Earlier this week, the Commodity Futures Trading Commission (CFTC) and the US Securities and Exchange Commission (SEC) met in Washington D.C. to discuss their applicable roles in Blockchain, virtual currencies, and ICOs. The open-air session took place over two hours, and both sides were given an opportunity to put forward their opinion and views in the form of a testimony.

Prior to the meeting, J. Christopher Giancarlo who holds the position of chairman and witness for the CFTC, voiced his optimism in the field of Blockchain and the many ways in which financial institutions, charities, agriculture, social services, and logistics can all utilise the technology to benefit themselves and their operations. Giancarlo even went as far as to press for more freedoms for DLT and made numerous comparisons between it and the internet:

This simple approach is well-recognized as the enlightened regulatory underpinning of the Internet that brought about such profound changes to human society. During the almost 20 years of “do no harm” regulation, a massive amount of investment was made in the Internet’s infrastructure. It yielded a rapid expansion in access that supported swift deployment and mass adoption of Internet-based technologies. Internet-based innovations have revolutionized nearly every aspect of American life, from telecommunications to commerce, transportation and research and development. [“Do] no harm” was unquestionably the right approach to the development of the Internet. Similarly, I believe that “do no harm” is the right overarching approach for distributed ledger technology.”

Despite his enthusiasm, Giancarlo stated that the world of digital currencies was in need of more regulatory oversight, particularly when considering the threat of fraud and manipulation. He concluded by addressing both the SEC and CFTC and calling for them to not stifle the growth of this burgeoning sector. Calling virtual currencies, a “paradigm shift in how we think”, he stressed that this technology is not going anywhere and instead a way must be found to allow it to complement economic activity.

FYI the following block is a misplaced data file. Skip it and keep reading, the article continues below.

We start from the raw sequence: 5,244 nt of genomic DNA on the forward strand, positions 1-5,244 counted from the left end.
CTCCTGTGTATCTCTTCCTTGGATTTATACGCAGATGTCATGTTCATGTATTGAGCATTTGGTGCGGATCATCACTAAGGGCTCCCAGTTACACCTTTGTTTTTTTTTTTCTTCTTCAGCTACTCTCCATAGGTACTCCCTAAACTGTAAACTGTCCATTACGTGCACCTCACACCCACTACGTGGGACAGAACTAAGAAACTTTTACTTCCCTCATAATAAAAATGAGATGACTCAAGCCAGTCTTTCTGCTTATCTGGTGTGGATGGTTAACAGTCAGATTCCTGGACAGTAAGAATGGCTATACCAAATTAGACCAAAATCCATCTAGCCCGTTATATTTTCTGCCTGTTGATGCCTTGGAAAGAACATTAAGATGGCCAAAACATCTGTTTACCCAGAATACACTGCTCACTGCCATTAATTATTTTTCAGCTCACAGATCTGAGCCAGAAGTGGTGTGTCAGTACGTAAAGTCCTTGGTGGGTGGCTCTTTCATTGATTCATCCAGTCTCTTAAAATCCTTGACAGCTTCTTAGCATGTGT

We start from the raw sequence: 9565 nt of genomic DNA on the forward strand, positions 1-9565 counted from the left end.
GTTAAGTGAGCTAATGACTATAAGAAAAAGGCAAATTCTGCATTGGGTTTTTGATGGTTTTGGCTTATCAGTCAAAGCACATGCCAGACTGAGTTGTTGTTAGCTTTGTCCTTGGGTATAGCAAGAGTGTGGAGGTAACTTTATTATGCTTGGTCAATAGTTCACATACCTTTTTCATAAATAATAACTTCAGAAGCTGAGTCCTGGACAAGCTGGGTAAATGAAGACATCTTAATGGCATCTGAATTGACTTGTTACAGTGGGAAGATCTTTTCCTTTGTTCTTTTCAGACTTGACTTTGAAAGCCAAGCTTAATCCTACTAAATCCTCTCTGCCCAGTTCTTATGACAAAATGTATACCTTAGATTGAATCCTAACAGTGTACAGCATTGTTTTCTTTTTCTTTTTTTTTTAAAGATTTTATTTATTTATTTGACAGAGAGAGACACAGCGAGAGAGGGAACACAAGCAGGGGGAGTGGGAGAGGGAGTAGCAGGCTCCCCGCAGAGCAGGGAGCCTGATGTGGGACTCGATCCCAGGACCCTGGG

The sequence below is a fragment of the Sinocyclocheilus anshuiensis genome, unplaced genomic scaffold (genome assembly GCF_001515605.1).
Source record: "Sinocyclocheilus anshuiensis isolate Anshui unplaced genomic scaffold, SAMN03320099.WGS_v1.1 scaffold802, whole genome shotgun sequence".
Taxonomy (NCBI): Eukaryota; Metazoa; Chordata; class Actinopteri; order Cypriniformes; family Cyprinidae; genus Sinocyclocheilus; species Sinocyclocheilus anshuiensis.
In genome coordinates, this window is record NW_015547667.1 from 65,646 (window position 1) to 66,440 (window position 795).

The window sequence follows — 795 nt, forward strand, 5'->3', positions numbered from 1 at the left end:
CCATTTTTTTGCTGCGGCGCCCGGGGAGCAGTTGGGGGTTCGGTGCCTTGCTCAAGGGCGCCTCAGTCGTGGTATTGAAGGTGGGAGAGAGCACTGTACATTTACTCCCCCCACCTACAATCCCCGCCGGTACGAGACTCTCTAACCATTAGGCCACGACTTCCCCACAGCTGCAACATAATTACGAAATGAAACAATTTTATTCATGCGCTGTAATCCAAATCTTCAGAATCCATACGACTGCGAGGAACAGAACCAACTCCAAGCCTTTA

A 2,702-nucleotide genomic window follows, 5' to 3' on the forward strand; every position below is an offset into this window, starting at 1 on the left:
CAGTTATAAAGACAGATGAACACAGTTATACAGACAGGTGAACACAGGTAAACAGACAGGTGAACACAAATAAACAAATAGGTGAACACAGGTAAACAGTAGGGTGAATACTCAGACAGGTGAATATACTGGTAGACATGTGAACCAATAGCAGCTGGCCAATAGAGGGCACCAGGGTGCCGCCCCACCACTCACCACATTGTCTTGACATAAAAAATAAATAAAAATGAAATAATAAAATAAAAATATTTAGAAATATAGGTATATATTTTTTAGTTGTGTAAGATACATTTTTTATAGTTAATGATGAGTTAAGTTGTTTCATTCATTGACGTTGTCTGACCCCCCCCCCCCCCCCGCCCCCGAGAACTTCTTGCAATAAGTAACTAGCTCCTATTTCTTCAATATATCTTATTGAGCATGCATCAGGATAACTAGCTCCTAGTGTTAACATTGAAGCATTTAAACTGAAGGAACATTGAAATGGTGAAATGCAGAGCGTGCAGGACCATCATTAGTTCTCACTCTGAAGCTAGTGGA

The chairman of the SEC, Jay Clayton was a little less enthusiastic about virtual currencies, but he stopped short of dismissing their vital role in a new, financial ecosystem.

“To be clear, I am very optimistic that developments in financial technology will help facilitate capital formation, providing promising investment opportunities for institutional and Main Street investors alike. From a financial regulatory perspective, these developments may enable us to better monitor transactions, holdings and obligations (including credit exposures) and other activities and characteristics of our markets, thereby facilitating our regulatory mission, including, importantly, investor protection.”

He did, however, recognise that those who choose to actively partake in the opportunities that this technology provides, deserve to be protected by federal law and further regulation should be developed to protect these individuals from fraudsters and the like.

Recent studies have shown that as much as 10% of ICO funds raised have been lost to fraudsters and hackers, and this translates to a lot of investors losing a lot of money. Clayton address the recent step taken by Facebook to ban the advertising of ICOs on its platform and branded it a responsible step, adding that whilst it is important to pursue technological advancement, it should not be at the expense of the principles that govern the protection of investors and markets.

The SEC and CFTC have built a strong relationship and have both demonstrated that they are willing to work together to create a robust regulatory framework which will cover all aspects of DLT, ICOs, and virtual currencies. Whilst each area requires different levels of regulation, it is important that a one-size-fits-all approach is not adopted.

Both sides added, that whilst regulation is important, it is also imperative that education is provided to further assist in the overseeing of cryptocurrencies. It was also agreed that the best way to avoid negative situations around virtual currencies and DLT, is through the education of the masses, utilising currency jurisdictional powers over BTC to collect data and keep track of the markets, and to crack down on fraudsters who are scamming those partaking in ICO pyramid schemes, and worthless cryptocurrencies.

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